The 50 Weirdest YA Character Names Ever

Before you gasp over the omission of S. E. Hinton’s Sodapop and Ponyboy (to say nothing of Huckleberry Finn)—relax, man! We can hardly remember what we read last week. And let’s stay aboard the Relaxation Express: the books on this list are mostly quite good, some of them outright great, but we’re going to poke fun at them anyway because funny fun is fun.

Linda Jones

Linda Jones

50. Cornelius Leather, Kip McKenzie, Biff Futterman, and Mercy St. Johns (from The Death and Life of Zebulon Finch, Vol. 1: At the Edge of Empire, by Daniel Kraus)

You’re damn right I’m safeguarding myself by putting these on the list.

49. Caymen Meyers (from The Distance Between Us, by Kasie West)

I think I bought my last suit at Caymen-Meyers.

48. Caro Mitchell (from The Opposite of Hallelujah, by Anna Jarzab)

Carol lost the L off her name?! Dang, that is the opposite of hallelujah.

47. Bray Garrison (from Summer by Summer, by Heather Burch)

Gotta be short for something. Brayleigh? Braymee? Brayngie?

46. Handel Davies (from The Tenderness of Thieves, by Donna Freitas)

Davies’ Messiah just doesn’t have the same ring.

Stan Brown

Stan Brown

45. Haven McPhail (from That Summer, by Sarah Dessen)

Keep picturing a luxury hotel for quails.

44. Freesia Summers (from Bubble World, by Carol Snow)

Freesia Summers is the best flavor of seltzer water Bubble World Corp makes!

43. Cricket Bell (from Lola and the Boy Next Door, by Stephanie Perkins)

No doubt the psychopathic villain.

42. Wicket Tate (from Remember Me, by Romily Bernard)

Everyone’s favorite Ewok.

41. Eevee Solomon (from Now That You’re Here, by Amy K. Nichols

Can we buy a consonant?

40. Dymphna Campbell (from Razorhurst, by Justine Larbelestier)

Waiter, I’m sorry, but we ordered Dim Sum.

39. Jake and Jaycee Strangelove (from You Were Here, by Cori McCarthy)

These two better be mad scientists.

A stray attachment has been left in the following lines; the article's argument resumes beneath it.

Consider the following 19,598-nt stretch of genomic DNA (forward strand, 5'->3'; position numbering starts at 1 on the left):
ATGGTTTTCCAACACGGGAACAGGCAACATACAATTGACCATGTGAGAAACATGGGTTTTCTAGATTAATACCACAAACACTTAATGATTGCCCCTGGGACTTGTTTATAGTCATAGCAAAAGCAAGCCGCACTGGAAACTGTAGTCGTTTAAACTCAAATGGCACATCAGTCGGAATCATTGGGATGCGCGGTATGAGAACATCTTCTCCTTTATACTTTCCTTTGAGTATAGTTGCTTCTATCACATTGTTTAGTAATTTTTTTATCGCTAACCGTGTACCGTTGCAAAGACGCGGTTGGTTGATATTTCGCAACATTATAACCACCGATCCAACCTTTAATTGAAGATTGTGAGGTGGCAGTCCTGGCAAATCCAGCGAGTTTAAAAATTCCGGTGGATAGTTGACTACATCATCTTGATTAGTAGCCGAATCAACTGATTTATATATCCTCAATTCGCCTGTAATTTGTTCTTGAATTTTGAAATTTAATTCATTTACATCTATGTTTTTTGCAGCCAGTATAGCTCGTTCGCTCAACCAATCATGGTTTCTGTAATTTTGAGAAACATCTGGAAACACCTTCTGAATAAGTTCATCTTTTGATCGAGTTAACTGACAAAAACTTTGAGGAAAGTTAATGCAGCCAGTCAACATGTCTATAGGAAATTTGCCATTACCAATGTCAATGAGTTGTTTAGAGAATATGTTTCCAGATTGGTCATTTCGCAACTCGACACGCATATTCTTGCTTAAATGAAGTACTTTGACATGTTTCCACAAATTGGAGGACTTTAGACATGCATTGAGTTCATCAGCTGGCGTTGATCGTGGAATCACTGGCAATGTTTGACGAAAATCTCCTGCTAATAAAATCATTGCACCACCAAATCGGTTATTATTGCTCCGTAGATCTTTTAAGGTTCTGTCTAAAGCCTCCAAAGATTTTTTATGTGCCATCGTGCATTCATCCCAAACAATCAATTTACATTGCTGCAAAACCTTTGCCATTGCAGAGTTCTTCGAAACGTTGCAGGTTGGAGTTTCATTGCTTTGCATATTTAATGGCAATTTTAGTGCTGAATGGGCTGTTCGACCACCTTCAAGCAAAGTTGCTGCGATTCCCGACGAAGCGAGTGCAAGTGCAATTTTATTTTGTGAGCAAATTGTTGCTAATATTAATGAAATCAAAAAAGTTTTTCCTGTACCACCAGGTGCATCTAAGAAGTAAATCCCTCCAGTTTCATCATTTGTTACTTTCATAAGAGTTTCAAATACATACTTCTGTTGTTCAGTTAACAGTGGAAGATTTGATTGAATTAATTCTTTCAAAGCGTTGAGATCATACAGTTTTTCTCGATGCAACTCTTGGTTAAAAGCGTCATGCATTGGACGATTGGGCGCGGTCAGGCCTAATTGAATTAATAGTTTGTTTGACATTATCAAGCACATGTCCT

38. Tally Youngblood (from Uglies, by Scott Westerfeld)

Brought to you by Google’s new Three-Word Randomizer.

Pete Smith

Pete Smith

37. Breezy Lin (from Shallow Graves, by Kali Wallace)

Everything’s great for Breezy! She’s breezy! SHALLOW GRAVES.

36. Coe Kettlefish (from Drowned, by Nichola Reilly)

Sauteed or fried, your choice.

35. Wren and Lark Noble (from Sisters of Blood and Spirit, by Kady Cross)

Kidlit is full of characters named Wren, but none so noble as thee.

34. Anouk Genevieve van Roijer-Peerenboom (from A Drop of Night, by Stefan Bachmann)

This name really goes in a different direction than the others. Respect.

33. Lander Allerdon (from No Such Person, by Caroline B. Cooney)

In the proud tradition of occupational names like Hunter, Baker, Fielder, Gardener. Kinda?

32. Lady Truthful Newington (from Newt’s Emerald, by Garth Nix)

She goes by “Newt.” And that’s the truth(ful).

31. Oona Antunes (from The View From Who I Was, by Heather Sappenfield)

The sound my dog makes when he yawns.

Sue Wilson

Sue Wilson

30. Very Woodruff (from Very in Pieces, by Megan Franzer Blakemore)

Now that’s a once-in-lifetime name!

29. Very LeFreak (from Very LeFreak, by Rachel Cohn)

We stand corrected.

28. Nearly Boswell (from Nearly Gone, by Elle Cosimano)

Nearly, poor child, have you met Very?

27. Blue Sargent (from The Raven Cycle series by Maggie Stiefvater)

The chief Blue Meanie from Yellow Submarine.

26. Normandy Pale (from The Truth Commission, by Susan Juby)

Radical name for a D-Day movie, though.

25. Polarity Weeks (from Polarity in Motion, by Brenda Vicars)

NASA’s technical term for the amount of time that—forget it, you wouldn’t understand.